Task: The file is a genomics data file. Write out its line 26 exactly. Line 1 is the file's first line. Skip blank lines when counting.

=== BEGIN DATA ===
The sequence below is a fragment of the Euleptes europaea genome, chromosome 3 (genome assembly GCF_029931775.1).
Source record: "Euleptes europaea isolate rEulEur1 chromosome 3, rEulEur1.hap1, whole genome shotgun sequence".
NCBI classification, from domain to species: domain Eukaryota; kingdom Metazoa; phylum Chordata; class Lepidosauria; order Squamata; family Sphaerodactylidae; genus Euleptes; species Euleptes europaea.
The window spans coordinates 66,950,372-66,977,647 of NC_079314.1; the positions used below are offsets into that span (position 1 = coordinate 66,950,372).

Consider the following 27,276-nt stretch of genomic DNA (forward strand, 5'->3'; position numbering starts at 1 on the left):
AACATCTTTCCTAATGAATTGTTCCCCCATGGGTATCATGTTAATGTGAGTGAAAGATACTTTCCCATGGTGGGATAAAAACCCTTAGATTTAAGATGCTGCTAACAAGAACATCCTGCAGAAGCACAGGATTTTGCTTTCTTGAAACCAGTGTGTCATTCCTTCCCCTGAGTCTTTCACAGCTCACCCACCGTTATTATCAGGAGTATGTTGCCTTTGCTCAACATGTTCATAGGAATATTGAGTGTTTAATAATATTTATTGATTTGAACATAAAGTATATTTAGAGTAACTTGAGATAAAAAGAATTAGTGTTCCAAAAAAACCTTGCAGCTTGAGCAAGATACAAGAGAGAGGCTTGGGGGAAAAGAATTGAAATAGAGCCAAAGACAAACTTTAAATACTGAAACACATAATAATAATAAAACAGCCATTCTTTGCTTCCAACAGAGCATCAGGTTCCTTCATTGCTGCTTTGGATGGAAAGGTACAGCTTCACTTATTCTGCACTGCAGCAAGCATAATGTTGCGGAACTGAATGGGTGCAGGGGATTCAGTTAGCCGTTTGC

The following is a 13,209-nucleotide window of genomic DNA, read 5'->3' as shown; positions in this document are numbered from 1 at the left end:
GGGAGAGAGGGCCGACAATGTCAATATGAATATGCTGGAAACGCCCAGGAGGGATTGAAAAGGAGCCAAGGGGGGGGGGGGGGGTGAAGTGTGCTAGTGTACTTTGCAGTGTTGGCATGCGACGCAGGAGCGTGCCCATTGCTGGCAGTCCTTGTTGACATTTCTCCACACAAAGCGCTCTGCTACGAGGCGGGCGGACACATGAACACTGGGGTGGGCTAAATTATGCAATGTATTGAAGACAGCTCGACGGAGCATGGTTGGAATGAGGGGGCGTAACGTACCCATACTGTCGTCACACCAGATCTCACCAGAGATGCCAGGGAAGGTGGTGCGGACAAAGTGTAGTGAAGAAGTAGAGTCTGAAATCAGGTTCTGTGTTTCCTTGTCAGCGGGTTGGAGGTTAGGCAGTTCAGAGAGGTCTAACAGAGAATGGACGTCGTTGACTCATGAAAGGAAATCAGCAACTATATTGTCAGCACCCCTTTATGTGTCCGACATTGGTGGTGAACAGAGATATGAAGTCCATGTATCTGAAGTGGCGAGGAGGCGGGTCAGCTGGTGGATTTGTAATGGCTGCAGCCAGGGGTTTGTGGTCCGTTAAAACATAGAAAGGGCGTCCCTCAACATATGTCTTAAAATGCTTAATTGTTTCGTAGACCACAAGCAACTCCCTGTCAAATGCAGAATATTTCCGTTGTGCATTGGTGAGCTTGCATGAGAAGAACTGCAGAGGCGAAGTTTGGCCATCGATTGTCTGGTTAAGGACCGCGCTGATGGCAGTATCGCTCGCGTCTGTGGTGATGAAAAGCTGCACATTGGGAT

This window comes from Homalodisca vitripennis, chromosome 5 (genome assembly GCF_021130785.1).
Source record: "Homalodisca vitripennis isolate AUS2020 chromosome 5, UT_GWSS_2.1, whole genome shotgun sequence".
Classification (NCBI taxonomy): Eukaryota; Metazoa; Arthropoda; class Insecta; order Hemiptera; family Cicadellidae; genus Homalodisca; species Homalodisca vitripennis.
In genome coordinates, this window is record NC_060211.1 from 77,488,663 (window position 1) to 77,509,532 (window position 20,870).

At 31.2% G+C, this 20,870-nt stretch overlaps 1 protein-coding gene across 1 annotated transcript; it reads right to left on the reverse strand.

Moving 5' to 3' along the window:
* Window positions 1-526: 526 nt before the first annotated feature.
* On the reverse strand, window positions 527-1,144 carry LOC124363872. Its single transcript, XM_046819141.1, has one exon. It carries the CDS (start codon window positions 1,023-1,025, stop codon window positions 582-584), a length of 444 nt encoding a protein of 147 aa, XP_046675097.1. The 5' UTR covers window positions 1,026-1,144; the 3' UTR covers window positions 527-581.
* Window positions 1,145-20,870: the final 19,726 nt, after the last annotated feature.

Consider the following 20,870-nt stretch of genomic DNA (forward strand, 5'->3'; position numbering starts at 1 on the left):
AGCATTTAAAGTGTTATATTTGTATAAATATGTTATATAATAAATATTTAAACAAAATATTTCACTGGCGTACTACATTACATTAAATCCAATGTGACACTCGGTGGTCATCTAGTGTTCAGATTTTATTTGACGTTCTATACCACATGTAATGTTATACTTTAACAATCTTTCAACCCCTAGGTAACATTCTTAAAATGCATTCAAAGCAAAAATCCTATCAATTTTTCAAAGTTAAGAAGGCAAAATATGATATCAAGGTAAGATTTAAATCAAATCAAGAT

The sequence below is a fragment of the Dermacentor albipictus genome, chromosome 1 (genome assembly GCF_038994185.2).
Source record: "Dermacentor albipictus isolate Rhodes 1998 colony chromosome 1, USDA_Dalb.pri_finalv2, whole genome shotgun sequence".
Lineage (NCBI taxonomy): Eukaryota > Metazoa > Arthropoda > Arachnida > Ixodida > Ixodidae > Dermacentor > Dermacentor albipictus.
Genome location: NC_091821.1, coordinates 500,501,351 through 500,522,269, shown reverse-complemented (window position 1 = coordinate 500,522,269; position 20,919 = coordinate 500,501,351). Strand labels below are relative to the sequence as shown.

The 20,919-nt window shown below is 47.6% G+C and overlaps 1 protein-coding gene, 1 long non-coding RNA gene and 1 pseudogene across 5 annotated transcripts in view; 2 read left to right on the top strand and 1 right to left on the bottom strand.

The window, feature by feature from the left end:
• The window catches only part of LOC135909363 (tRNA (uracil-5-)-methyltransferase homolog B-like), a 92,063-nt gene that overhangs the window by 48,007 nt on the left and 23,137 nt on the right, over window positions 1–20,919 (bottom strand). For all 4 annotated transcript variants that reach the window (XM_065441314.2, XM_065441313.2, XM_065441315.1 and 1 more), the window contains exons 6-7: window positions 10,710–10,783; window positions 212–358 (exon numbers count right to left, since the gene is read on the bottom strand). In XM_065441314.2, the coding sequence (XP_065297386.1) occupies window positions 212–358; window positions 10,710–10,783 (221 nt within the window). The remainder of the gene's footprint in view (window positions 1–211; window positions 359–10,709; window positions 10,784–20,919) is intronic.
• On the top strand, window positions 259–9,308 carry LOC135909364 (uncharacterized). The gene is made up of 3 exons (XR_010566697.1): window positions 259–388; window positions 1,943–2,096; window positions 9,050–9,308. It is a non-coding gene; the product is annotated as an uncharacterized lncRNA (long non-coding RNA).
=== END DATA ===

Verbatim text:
• The window catches only part of LOC135909363 (tRNA (uracil-5-)-methyltransferase homolog B-like), a 92,063-nt gene that overhangs the window by 48,007 nt on the left and 23,137 nt on the right, over window positions 1–20,919 (bottom strand). For all 4 annotated transcript variants that reach the window (XM_065441314.2, XM_065441313.2, XM_065441315.1 and 1 more), the window contains exons 6-7: window positions 10,710–10,783; window positions 212–358 (exon numbers count right to left, since the gene is read on the bottom strand). In XM_065441314.2, the coding sequence (XP_065297386.1) occupies window positions 212–358; window positions 10,710–10,783 (221 nt within the window). The remainder of the gene's footprint in view (window positions 1–211; window positions 359–10,709; window positions 10,784–20,919) is intronic.